Two months after our marriage and annulment, I brought him over to meet my dad, Greg. That night, sometime over barbecued chicken and a bag of chips with salsa—and while I was off in the backyard trying to capture the sunset with oils—Oliver heard the rest of my story.

Dad came home from his third tour in Afghanistan when I was twelve, and he was a complete mess: he went from being a celebrated triage nurse to being an honorably discharged veteran, unable to sleep and hiding OxyContin in the kitchen. Mom couldn’t even take a month of it before she left in the middle of the night without anything as formal as a goodbye. To either of us.

I tried to pick up Dad’s pieces, Dad tried to pick up my pieces, and we muddled through for a few years until we realized we each had to carry our own pieces. It wasn’t good, but it got better, and my relationship with my father is one of the most cherished things I’ll ever have. I tell him nearly every thought I have, no matter how small. It’s what allows me to keep them mostly inside the rest of the time. I’d rather lose the sun than him.

I never knew exactly what Dad said to Oliver, but after that night, instead of ever asking about it, Oliver just folded it into the Lola Canon and let it be. Little details would come out in conversation—the shorthand that so far I’ve only ever had with Harlow and Mia—showing me that he knew more than I’d ever told him.

Mia and Harlow had been in my life when it all happened, so I’d never had to download it all in one sitting. But if there was ever anyone else I wanted to know me that well, it was Oliver. After a few beers almost a month ago, I’d finally asked him, “So how much of my origin story did my dad tell you?”

He’d stilled mid-sip with his beer bottle touching his lips, and then slowly set it down. “He told me his version. From when you were small, until now.”

“Do you want to hear mine?”

Oliver turned to me, and he nodded. “ ’Course I do. Someday. Whenever and however it comes out.”

I’d almost kissed him that night, nearly been brave enough. Because when I told him that I wanted to hear his story, too, he’d looked so grateful, so full of what on my face would mean love, that it was the first and only time I’d thought maybe he was in just as deep as I was. And I had to ruin it by looking back down at the table.

When I looked up again, the poker face was firmly in place and he’d changed the subject.

I’m thinking about all of this now, watching him sleep. I’m also wishing he would wake up so I can grind some coffee beans. But my phone does the job as it starts barking at top volume on the counter: Benny’s trademark ring.

“Hello?” I answer as fast as I can, nearly dropping my phone.

Oliver bolts upright at the sound, looking around wildly. I wave my hand from the kitchen until he sees me and then relaxes. He wipes his face and looks at me in this bare, tender way.

It’s the same way he looked at me that night a month ago in the bar. His lips part a little, eyes narrowed so he can see me without the benefit of his glasses. His smile is the sun coming out from behind a cloud. “Hey,” he says, voice raspy and broken a little from sleep.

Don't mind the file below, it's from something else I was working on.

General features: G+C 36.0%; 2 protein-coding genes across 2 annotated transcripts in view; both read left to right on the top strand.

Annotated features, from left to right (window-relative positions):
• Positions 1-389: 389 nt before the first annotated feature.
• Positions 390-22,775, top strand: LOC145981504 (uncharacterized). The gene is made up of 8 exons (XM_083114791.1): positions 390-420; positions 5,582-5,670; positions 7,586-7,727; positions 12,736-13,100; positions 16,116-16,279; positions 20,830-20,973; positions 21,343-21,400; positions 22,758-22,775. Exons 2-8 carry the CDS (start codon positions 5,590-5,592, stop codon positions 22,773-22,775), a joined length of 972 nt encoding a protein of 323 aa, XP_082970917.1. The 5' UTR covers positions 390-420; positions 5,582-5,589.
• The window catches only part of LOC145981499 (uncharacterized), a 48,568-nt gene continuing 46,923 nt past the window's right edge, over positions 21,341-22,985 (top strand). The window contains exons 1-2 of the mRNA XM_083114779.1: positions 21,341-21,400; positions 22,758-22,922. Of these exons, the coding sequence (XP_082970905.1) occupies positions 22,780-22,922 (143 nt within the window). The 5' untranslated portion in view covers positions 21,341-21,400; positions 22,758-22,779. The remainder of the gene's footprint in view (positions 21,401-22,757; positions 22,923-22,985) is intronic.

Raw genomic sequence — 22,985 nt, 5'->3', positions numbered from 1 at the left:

“Lola, it’s Benny.” Benny’s voice rips through the phone. “I’ve got Angela on the line.”

“Oh?” I murmur, stuck on Oliver’s face. As I watch, it transitions from relieved and happy to a little confused as he looks around the room.

He sits up and props his elbows on his thighs, putting his head in his hands, groaning, “Fuck. My head.”

Harlow once said the way someone looks at you when you’re the first person they see in the morning is the best way to gauge how they feel. I blink down to the counter and drag my nail between two tiles to keep from trying to interpret Oliver’s early morning expressions.

“It’s early, sorry for that,” Angela says. “You okay?”

“I’m pre-coffee,” I admit. “I’m not much of anything yet.”

Oliver looks up and laughs from the couch and Angela laughs less genuinely across the line. I put it on speakerphone so he can hear.

“Well,” Angela continues, “yesterday was a big day, and the press release goes out today.”

“Do you need anything from me?” I ask.

“Nothing, except for you to be prepared,” she says. “I don’t need you to answer any questions today. That’s our job. We can send over some social media copy to use for later. We’ll set up some interviews. What I need from you now is to be aware of what this means.”

Oliver watches me from the living room, eyes theatrically wide.

“Okay . . . ?” I say, smiling only because I’m so grateful he’s here and getting this all firsthand. Angela sounds pretty fucking serious right now. I feel like I need a witness.

Oliver looks playfully scandalized and I stifle a giggle. The book has already been in the top three for graphic novels on the New York Times list for the past ten weeks and my life hasn’t changed much at all, save more travel for signings and a few conventions. Clearly we both seriously doubt our neighborhood is going to become paparazzi ground zero.

“Maybe photographed and followed,” Angela continues. “It means you’ll be asked the same question a hundred times and will need to seem to answer it for the first time every single time it’s asked. It means you can’t control what’s written about you. Is this all clear?”